Four Great Northern Divers
I looked again and realised that he was right, there were definitely four, three of them swimming alongside the fishing boats moored at the quay in East Looe.
By the fish quay
They all had that bold white front which is typical of their winter plumage, surmounted by a variety of shades of grey, some almost black. The heads had a distinctive domed profile with a steep forehead, and the horizontally held bills were heavy and dagger-shaped. I watched them dive; they appeared to be fishing despite the murkiness of the water brought on by recent heavy rain. These birds can swim as well as they can fly. They propel themselves with their huge feet, a feature of their anatomy which makes them very clumsy on land.
I walked on towards the sea, past the statue of Nelson, the one-eyed bull Grey Seal which frequented the harbour a few years ago, and past the Banjo Pier where the estuary meets the sea. I now had an excellent view back across to East Looe Beach and out into the bay. I could see more divers here, most of them basking in the sun rather than fishing. Further out the sea was rough in the strong south-westerly wind, but there was some shelter in the bay afforded by the barrier of Looe Island. I counted seven more. Among them was the familiar black and white shape of Looe’s resident Eider. But I listened for their wailing cry in vain. They were silent. Further along the bay in rougher water I also found a Slavonian Grebe, bustling in the surf.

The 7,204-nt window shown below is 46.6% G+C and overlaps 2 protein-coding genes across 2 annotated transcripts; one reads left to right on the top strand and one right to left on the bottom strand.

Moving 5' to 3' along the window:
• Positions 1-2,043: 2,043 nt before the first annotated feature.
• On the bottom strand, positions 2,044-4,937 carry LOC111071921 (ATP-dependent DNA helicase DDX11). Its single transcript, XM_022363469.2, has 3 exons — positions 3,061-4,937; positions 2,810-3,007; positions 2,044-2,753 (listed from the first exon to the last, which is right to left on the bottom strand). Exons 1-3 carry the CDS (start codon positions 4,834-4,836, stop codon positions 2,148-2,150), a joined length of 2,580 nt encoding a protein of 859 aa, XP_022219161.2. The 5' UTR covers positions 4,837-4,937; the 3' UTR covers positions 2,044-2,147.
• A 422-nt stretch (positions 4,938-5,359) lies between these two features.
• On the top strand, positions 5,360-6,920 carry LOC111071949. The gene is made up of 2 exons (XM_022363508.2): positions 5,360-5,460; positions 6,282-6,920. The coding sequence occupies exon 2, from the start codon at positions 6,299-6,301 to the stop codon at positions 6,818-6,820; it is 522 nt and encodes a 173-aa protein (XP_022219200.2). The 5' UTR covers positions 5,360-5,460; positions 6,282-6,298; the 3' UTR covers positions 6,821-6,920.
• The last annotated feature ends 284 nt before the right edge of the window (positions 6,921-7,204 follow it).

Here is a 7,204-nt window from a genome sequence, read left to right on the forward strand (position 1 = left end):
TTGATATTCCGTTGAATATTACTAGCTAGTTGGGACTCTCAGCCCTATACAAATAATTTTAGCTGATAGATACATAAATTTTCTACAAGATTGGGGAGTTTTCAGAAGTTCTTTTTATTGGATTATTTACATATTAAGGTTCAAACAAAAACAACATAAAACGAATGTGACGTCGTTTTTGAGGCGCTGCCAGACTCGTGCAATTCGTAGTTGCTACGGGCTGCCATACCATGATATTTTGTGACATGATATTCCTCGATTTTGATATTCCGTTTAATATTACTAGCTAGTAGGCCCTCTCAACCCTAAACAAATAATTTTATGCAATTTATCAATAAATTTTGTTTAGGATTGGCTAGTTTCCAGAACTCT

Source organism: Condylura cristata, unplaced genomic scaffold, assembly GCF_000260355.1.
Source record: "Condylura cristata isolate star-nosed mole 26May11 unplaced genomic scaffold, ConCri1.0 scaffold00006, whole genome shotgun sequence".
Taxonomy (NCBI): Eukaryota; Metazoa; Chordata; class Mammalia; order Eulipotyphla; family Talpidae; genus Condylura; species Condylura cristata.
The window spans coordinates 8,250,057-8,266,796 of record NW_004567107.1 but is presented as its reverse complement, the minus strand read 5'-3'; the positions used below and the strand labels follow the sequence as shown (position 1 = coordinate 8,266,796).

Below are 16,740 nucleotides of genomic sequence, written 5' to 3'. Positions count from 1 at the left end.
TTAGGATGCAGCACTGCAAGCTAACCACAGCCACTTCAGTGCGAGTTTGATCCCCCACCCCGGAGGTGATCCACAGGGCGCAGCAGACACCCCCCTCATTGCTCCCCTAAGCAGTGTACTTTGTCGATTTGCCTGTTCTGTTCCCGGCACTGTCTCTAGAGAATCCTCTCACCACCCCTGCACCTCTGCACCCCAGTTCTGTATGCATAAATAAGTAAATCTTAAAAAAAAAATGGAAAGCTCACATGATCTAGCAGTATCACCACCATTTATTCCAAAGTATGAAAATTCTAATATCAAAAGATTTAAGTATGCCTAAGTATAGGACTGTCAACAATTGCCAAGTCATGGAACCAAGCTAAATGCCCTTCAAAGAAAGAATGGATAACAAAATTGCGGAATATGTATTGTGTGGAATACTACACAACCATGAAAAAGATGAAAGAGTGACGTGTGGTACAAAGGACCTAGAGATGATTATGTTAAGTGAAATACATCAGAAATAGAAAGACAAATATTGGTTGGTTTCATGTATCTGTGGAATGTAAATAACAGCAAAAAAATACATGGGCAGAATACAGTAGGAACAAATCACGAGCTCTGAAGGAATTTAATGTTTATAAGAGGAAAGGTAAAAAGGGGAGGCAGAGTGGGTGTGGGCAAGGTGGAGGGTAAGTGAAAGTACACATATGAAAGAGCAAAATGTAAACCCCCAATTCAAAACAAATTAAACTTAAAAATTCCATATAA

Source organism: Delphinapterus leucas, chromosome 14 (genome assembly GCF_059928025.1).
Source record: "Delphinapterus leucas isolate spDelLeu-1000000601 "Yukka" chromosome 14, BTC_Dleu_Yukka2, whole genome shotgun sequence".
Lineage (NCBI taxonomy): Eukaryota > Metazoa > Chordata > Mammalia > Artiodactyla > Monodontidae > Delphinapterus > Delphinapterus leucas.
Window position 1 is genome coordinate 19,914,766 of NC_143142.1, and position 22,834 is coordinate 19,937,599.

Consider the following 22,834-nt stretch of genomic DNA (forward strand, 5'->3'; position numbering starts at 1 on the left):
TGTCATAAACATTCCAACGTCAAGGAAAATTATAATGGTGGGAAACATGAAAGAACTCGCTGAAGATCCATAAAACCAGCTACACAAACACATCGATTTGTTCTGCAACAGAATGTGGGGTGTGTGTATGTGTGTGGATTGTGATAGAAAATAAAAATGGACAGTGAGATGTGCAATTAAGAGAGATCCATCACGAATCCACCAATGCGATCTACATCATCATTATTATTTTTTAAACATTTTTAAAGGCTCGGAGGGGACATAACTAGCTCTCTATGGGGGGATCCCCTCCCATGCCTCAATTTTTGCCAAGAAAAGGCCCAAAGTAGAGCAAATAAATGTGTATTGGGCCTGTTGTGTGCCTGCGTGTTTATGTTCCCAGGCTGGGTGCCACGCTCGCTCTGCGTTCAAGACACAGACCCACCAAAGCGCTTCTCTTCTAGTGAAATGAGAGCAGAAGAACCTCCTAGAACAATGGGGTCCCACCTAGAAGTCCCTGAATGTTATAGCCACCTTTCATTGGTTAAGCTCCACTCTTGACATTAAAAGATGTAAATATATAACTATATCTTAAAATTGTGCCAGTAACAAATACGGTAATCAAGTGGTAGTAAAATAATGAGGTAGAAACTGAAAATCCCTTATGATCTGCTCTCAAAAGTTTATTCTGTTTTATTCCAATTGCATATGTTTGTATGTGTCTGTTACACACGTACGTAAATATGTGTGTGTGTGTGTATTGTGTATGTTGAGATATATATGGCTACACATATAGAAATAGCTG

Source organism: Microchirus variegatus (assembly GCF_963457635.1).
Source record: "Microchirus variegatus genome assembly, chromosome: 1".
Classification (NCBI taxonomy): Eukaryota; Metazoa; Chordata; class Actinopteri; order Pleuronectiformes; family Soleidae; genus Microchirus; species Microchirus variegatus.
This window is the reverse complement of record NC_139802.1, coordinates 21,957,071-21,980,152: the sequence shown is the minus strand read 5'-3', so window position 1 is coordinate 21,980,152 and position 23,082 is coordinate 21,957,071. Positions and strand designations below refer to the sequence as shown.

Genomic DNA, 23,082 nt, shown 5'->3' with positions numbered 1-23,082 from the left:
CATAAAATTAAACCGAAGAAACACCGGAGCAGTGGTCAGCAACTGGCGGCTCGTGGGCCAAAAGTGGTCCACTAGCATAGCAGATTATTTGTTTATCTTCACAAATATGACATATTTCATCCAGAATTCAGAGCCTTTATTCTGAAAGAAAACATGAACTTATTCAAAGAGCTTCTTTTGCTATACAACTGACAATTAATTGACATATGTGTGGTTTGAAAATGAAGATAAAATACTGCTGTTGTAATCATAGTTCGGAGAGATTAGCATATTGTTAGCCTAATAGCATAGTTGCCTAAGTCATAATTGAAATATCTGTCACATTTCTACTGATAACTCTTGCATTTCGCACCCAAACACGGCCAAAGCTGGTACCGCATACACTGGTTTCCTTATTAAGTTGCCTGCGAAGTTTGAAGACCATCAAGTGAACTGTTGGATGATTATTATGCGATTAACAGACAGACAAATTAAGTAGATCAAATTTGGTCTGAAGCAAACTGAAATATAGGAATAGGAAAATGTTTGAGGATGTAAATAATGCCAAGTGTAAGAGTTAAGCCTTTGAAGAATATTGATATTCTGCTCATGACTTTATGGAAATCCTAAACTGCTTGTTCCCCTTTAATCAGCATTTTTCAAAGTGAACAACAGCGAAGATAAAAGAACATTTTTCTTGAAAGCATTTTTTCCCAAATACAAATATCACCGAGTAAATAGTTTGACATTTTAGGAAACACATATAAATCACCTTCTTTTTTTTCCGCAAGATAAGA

So now at the turning of the year I hope for the appearance of more of these extraordinary birds in the coastal waters and (in particular weather conditions) the estuary. Around 2500 Great Northerns come to the UK each winter, with the majority in Scottish waters. Some find their way to inland bodies of water, but many are scattered around the coasts. I hope too to see their more slender relative, the Red-throated Diver. These attractive birds usually appears in a small flock further east off Keveral Beach in January and February. I am unlikely to see any red throats however, as these are not a feature of the winter plumage, as you will see from these photographs.
Red-throated Divers, Keveral beach, January 2018
Perhaps as a footnote to this tale I should comment on the phrase ‘Don’t forget the diver!’. I picked this up long ago from my parents. They were from the generation of radio listeners who followed the show called ITMA (It’s that Man Again’) which ran from 1939-49, and provided morale-boosting solace to beleaguered families during the Blitz. ITMA was rich in catchphrases and this one was allegedly inspired by a diver who solicited pennies from bystanders who watched him dive into the sea from a pier: ‘Don’t forget the diver sir, every penny makes the water warmer.’ There is a story too of a man in the 1940s who regularly rode his bicycle off the end of the landing stage (a fall of 10-20 feet) at New Brighton as the ferry across the Mersey pulled in, while his colleague proffered a collecting box and repeated the catchphrase.
Happy New Year to you all, and don’t forget the divers!